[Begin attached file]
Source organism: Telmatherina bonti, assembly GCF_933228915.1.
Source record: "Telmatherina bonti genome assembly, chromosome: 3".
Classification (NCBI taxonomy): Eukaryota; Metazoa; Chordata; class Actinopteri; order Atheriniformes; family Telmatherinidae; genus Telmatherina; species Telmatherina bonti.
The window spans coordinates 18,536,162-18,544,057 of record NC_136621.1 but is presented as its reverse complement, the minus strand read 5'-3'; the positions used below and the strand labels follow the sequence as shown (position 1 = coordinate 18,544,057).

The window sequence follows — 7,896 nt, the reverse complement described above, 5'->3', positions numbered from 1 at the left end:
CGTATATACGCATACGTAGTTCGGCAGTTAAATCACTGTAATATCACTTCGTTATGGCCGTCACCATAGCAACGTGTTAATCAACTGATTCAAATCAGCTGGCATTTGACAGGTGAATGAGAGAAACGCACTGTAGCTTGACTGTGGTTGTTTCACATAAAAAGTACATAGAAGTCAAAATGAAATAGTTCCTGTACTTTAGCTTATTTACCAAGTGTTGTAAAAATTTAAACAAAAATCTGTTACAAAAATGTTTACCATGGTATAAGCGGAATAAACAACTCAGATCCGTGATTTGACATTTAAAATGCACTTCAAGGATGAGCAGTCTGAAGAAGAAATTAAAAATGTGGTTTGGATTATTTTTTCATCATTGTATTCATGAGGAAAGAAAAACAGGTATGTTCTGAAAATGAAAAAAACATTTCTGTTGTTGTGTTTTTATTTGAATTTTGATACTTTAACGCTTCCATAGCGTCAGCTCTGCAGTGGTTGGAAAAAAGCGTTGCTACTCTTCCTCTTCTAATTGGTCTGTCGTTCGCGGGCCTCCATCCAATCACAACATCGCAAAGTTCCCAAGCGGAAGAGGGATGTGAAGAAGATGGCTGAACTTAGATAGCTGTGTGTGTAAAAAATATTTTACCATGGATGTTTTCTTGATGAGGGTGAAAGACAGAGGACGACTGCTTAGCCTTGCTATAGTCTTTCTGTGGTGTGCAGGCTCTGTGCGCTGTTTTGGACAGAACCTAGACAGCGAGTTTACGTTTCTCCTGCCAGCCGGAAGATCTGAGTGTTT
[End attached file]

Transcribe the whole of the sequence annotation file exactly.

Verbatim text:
Source organism: Telmatherina bonti, assembly GCF_933228915.1.
Source record: "Telmatherina bonti genome assembly, chromosome: 3".
Classification (NCBI taxonomy): Eukaryota; Metazoa; Chordata; class Actinopteri; order Atheriniformes; family Telmatherinidae; genus Telmatherina; species Telmatherina bonti.
The window spans coordinates 18,536,162-18,544,057 of record NC_136621.1 but is presented as its reverse complement, the minus strand read 5'-3'; the positions used below and the strand labels follow the sequence as shown (position 1 = coordinate 18,544,057).

The window sequence follows — 7,896 nt, the reverse complement described above, 5'->3', positions numbered from 1 at the left end:
CGTATATACGCATACGTAGTTCGGCAGTTAAATCACTGTAATATCACTTCGTTATGGCCGTCACCATAGCAACGTGTTAATCAACTGATTCAAATCAGCTGGCATTTGACAGGTGAATGAGAGAAACGCACTGTAGCTTGACTGTGGTTGTTTCACATAAAAAGTACATAGAAGTCAAAATGAAATAGTTCCTGTACTTTAGCTTATTTACCAAGTGTTGTAAAAATTTAAACAAAAATCTGTTACAAAAATGTTTACCATGGTATAAGCGGAATAAACAACTCAGATCCGTGATTTGACATTTAAAATGCACTTCAAGGATGAGCAGTCTGAAGAAGAAATTAAAAATGTGGTTTGGATTATTTTTTCATCATTGTATTCATGAGGAAAGAAAAACAGGTATGTTCTGAAAATGAAAAAAACATTTCTGTTGTTGTGTTTTTATTTGAATTTTGATACTTTAACGCTTCCATAGCGTCAGCTCTGCAGTGGTTGGAAAAAAGCGTTGCTACTCTTCCTCTTCTAATTGGTCTGTCGTTCGCGGGCCTCCATCCAATCACAACATCGCAAAGTTCCCAAGCGGAAGAGGGATGTGAAGAAGATGGCTGAACTTAGATAGCTGTGTGTGTAAAAAATATTTTACCATGGATGTTTTCTTGATGAGGGTGAAAGACAGAGGACGACTGCTTAGCCTTGCTATAGTCTTTCTGTGGTGTGCAGGCTCTGTGCGCTGTTTTGGACAGAACCTAGACAGCGAGTTTACGTTTCTCCTGCCAGCCGGAAGATCTGAGTGTTT